Angel versus Venture Capital

Angel versus Venture Capital

Whether you’re looking for investment as an entrepreneur or you’re looking to invest in a startup, you may be wondering which type of investor you need. There are two main type of investors – angel and venture capitalists – but what exactly does each mean and which one is right for you?

We take a look at the pros and cons of both to help you decide:


Angel investors tend to be individuals, or groups of individuals banding together, who choose to invest their own money into a business. Angels generally invest less money than venture capitalist – usually £1 million or less. However some angels are willing to go higher, but usually not more than £3 million.

Often, these type of investors are entrepreneurs themselves or “retired” entrepreneurs who have a lot of experience with starting, running and growing a business. The reason they invest in a business is that they see potential and want to help, not only fund it, but also provide advice to get the startup growing.

The degree of involvement angels expect to have in your business can vary depending on the investor and what you as the company owner wants. Some assume they’ll be actively involved, while others prefer a hands­off approach. In either case, find one who will help you benefit from their advice and experience, but also works well with your company structure.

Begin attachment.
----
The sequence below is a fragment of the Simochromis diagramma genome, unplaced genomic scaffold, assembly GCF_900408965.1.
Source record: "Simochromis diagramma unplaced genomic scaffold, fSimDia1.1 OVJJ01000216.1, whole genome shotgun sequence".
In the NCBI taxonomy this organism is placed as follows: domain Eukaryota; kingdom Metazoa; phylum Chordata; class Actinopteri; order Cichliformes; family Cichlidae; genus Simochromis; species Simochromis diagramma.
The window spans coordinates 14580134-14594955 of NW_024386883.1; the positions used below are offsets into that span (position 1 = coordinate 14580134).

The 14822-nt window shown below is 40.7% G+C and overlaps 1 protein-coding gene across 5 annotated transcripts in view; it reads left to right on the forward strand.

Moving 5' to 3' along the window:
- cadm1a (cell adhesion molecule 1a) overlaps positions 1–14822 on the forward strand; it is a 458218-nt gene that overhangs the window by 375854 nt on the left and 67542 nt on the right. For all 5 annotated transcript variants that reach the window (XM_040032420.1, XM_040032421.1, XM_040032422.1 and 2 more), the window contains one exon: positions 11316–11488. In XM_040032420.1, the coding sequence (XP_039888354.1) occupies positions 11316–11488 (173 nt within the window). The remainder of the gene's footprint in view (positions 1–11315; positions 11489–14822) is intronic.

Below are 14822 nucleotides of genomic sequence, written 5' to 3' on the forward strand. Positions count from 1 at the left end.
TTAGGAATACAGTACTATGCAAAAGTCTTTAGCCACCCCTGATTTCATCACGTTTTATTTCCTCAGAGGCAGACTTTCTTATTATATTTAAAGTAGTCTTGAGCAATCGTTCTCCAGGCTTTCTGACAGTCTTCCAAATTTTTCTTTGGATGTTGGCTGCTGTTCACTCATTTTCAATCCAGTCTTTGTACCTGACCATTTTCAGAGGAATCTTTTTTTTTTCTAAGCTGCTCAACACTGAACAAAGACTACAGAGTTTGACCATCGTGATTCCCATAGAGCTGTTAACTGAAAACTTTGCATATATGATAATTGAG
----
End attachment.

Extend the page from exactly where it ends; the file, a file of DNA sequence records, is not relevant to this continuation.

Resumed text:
And lastly, angels are looking to make money from their investments, and expect a high rate of return. However, in addition to looking at your numbers, they are more likely than VCs to be persuaded by your commitment to your business, or the simple desire to help your company succeed.


In comparison to angel investors, venture capitalists are institutional investors. They manage other people’s money and invest it into business ventures. VCs are responsible to the clients whose money they’re managing – not to themselves.

Because they are dealing with money from many investors, VCs can make larger investments than angels. If you are looking for £3 million or more, getting this amount from an angel investor will be much more difficult than getting it from a VC.

VCs are also in a better position to provide multiple rounds of funding as your company grows. If you know you’ll need more than one round, creating relationships with VCs can be very valuable.

In terms of their direct involvement in your startup, VCs always want to put their own management team in place, and you will need to give up a greater degree of control than you might with an angel investor. VCs often think bigger than angels and if your business has the potential to scale huge, and you can prove it, pitch to VCs first.

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